Posted on July 9, 2020
Sommers, who volunteers his time, has a crowdfunding site to pay for the materials he needs to build tiny houses. In fact, he has a whole lot full of tiny houses the city forced his homeless clients to remove from Skid Row sidewalks and other homeless encampments. Fortunately he is also quite ingenious in finding public land in low traffic industrial areas, where city authorities are unlikely to notice his homeless friends in their tiny homes. Filmmakers follow him as he moves a pregnant homeless woman (who has just had her tarp and all her belongings confiscated by the city) into her new tiny house.
The Los Angeles city council opposes giving homeless people tiny houses to live in because they consider these dwellings a public threat. According to one city council member, tiny houses are dangerous because they might be used for “sex, drugs, and rock and roll.” According to the city director of sanitation, the real reason is they make it too difficulty to bulldoze homeless tents and belongings to hose down city sidewalks.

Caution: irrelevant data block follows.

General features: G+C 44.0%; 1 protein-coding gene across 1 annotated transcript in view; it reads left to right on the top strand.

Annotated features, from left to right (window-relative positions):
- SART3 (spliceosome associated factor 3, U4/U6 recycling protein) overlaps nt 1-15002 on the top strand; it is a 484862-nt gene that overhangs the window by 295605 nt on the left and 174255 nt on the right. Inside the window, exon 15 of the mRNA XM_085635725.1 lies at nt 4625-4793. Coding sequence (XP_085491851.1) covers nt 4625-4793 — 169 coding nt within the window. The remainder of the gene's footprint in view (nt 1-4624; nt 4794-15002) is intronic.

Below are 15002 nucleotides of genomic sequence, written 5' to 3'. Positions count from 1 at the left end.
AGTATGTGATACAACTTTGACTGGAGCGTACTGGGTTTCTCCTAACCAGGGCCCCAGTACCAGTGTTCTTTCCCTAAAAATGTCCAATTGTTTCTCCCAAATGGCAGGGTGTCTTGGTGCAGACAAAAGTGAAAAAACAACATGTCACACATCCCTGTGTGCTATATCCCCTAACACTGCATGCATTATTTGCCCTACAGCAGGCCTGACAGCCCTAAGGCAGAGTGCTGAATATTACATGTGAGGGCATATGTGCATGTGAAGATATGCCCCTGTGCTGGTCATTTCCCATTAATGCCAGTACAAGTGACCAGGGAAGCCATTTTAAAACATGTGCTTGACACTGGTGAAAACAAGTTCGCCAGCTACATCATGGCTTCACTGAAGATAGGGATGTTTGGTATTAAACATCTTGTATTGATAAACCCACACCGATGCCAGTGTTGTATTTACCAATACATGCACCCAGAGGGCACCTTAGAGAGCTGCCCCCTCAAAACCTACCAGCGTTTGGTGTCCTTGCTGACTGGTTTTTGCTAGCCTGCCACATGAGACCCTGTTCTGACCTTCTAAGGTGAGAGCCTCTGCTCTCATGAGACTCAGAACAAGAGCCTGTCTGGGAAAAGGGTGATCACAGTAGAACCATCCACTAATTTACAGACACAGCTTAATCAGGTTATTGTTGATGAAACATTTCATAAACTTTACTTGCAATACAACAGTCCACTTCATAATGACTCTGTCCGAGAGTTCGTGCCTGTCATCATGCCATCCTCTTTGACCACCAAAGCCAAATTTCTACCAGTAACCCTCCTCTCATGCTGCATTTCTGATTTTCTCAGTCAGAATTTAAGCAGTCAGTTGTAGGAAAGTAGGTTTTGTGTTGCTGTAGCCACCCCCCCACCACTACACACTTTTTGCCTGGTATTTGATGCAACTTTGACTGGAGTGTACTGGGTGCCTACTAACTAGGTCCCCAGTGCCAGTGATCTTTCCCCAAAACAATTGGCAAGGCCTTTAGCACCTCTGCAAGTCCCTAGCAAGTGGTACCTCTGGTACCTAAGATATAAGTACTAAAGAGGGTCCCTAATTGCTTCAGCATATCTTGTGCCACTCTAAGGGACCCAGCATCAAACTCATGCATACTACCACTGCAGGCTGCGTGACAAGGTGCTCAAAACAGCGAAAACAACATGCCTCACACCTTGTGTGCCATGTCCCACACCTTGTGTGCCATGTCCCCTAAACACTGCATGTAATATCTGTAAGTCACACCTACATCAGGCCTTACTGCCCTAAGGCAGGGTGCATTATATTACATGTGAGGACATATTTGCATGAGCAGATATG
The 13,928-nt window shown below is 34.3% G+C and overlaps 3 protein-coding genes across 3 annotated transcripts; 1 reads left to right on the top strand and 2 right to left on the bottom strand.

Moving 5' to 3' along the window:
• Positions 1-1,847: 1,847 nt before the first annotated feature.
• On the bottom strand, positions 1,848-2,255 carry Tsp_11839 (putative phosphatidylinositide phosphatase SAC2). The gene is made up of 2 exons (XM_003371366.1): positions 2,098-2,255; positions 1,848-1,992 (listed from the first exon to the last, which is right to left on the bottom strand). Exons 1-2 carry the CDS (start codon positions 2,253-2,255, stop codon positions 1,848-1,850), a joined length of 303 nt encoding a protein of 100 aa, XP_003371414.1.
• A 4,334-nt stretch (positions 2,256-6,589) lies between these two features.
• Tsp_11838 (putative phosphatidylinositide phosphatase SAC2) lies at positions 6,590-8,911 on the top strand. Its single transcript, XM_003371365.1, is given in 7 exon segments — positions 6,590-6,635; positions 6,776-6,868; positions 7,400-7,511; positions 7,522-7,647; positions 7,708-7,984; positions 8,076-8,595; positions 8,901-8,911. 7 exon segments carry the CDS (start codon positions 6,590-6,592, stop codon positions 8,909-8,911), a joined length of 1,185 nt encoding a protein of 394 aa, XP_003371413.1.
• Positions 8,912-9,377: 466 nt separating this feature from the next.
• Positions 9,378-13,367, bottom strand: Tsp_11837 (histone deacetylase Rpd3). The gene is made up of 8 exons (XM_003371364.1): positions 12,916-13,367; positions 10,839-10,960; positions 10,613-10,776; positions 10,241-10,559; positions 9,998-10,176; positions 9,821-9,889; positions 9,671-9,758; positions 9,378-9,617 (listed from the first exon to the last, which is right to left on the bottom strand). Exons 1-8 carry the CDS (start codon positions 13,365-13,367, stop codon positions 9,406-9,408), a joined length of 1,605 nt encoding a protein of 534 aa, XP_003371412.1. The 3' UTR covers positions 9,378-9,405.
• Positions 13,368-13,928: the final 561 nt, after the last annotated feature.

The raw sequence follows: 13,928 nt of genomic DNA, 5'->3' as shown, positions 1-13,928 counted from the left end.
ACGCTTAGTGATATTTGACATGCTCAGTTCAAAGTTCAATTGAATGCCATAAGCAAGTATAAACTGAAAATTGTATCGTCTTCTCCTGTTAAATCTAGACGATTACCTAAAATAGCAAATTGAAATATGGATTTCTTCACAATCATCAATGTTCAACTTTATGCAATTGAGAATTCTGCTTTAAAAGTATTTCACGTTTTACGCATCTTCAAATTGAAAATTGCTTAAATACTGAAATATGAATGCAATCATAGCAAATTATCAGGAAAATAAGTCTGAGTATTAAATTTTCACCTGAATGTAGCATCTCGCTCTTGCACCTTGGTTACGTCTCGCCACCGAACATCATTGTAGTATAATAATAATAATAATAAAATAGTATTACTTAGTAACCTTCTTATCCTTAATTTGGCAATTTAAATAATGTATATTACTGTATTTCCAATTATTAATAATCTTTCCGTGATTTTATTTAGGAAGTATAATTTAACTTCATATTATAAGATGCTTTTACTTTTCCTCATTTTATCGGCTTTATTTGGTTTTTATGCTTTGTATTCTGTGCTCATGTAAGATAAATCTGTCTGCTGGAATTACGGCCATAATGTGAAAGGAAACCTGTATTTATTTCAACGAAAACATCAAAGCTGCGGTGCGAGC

At present, the only location LA homeless can legally set up tents to store their belongings is on Skid Row. Elsewhere city regulations require a tent has to be down between 6 pm and 9 am (unless it’s raining), and it has to be at least ten feet from a driveway.
Skid Row currently has 2,000 homeless residents in tents. Every two weeks, they are given 12 hours notice to move their tents and belongings to allow sanitation workers to hose down the sidewalks. If they fail to move them, city bulldozers scoop up everything they own and take it to the landfill.
Officially LA has 12,000 shelter beds for 47,000 homeless residents.
Sommers find it ironic that the city spends millions sanitizing the sidewalks where homeless people live instead of using the funds to provide them with emergency housing.
Thanks to: https://stuartbramhall.wordpress.com